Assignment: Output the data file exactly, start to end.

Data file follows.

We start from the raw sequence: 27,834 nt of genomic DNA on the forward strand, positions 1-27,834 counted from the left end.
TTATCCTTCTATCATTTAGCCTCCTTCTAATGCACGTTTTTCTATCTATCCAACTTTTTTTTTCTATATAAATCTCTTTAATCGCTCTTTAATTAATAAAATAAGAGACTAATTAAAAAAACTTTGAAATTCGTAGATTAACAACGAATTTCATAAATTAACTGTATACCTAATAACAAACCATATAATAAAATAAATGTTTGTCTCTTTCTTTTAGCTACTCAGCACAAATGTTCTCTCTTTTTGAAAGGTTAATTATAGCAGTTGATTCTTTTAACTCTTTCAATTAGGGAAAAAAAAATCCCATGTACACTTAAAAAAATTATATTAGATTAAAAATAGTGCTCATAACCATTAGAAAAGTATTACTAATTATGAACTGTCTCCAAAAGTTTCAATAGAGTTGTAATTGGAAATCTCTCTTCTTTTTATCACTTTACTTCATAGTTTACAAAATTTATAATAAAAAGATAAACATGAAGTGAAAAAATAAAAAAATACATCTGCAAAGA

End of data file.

We start from the raw sequence: 27,834 nt of genomic DNA on the forward strand, positions 1-27,834 counted from the left end.
TTATCCTTCTATCATTTAGCCTCCTTCTAATGCACGTTTTTCTATCTATCCAACTTTTTTTTTCTATATAAATCTCTTTAATCGCTCTTTAATTAATAAAATAAGAGACTAATTAAAAAAACTTTGAAATTCGTAGATTAACAACGAATTTCATAAATTAACTGTATACCTAATAACAAACCATATAATAAAATAAATGTTTGTCTCTTTCTTTTAGCTACTCAGCACAAATGTTCTCTCTTTTTGAAAGGTTAATTATAGCAGTTGATTCTTTTAACTCTTTCAATTAGGGAAAAAAAAATCCCATGTACACTTAAAAAAATTATATTAGATTAAAAATAGTGCTCATAACCATTAGAAAAGTATTACTAATTATGAACTGTCTCCAAAAGTTTCAATAGAGTTGTAATTGGAAATCTCTCTTCTTTTTATCACTTTACTTCATAGTTTACAAAATTTATAATAAAAAGATAAACATGAAGTGAAAAAATAAAAAAATACATCTGCAAAGA